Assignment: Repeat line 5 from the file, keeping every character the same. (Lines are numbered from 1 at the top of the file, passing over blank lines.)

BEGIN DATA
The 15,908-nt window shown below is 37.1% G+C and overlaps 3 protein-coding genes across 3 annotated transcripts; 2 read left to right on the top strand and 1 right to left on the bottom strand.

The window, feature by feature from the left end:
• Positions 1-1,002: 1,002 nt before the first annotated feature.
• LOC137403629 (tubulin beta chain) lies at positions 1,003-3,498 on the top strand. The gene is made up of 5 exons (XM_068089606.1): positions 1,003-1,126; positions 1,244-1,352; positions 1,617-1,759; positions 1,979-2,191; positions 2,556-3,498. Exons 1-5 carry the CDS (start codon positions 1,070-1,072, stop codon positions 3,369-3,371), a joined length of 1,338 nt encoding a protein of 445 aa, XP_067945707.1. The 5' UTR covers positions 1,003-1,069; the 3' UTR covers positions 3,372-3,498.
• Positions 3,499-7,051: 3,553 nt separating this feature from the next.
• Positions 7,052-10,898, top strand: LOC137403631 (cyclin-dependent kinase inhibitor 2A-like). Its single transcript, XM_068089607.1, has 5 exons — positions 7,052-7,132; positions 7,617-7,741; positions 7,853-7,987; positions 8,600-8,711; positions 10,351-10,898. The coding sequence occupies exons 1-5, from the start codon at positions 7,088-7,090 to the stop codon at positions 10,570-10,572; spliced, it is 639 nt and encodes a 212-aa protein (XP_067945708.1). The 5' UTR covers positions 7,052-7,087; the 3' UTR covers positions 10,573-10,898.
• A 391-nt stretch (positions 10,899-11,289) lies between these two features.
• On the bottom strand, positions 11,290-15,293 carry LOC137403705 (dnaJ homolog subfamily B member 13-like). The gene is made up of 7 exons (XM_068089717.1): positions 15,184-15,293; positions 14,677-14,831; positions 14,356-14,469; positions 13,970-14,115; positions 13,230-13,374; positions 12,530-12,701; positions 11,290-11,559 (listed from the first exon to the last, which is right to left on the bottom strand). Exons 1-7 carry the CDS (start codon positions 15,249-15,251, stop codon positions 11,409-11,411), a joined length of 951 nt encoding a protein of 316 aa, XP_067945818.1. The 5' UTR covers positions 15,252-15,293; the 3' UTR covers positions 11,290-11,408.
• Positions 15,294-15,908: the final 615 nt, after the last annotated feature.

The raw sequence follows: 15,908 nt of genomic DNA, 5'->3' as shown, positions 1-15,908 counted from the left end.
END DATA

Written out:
• Positions 3,499-7,051: 3,553 nt separating this feature from the next.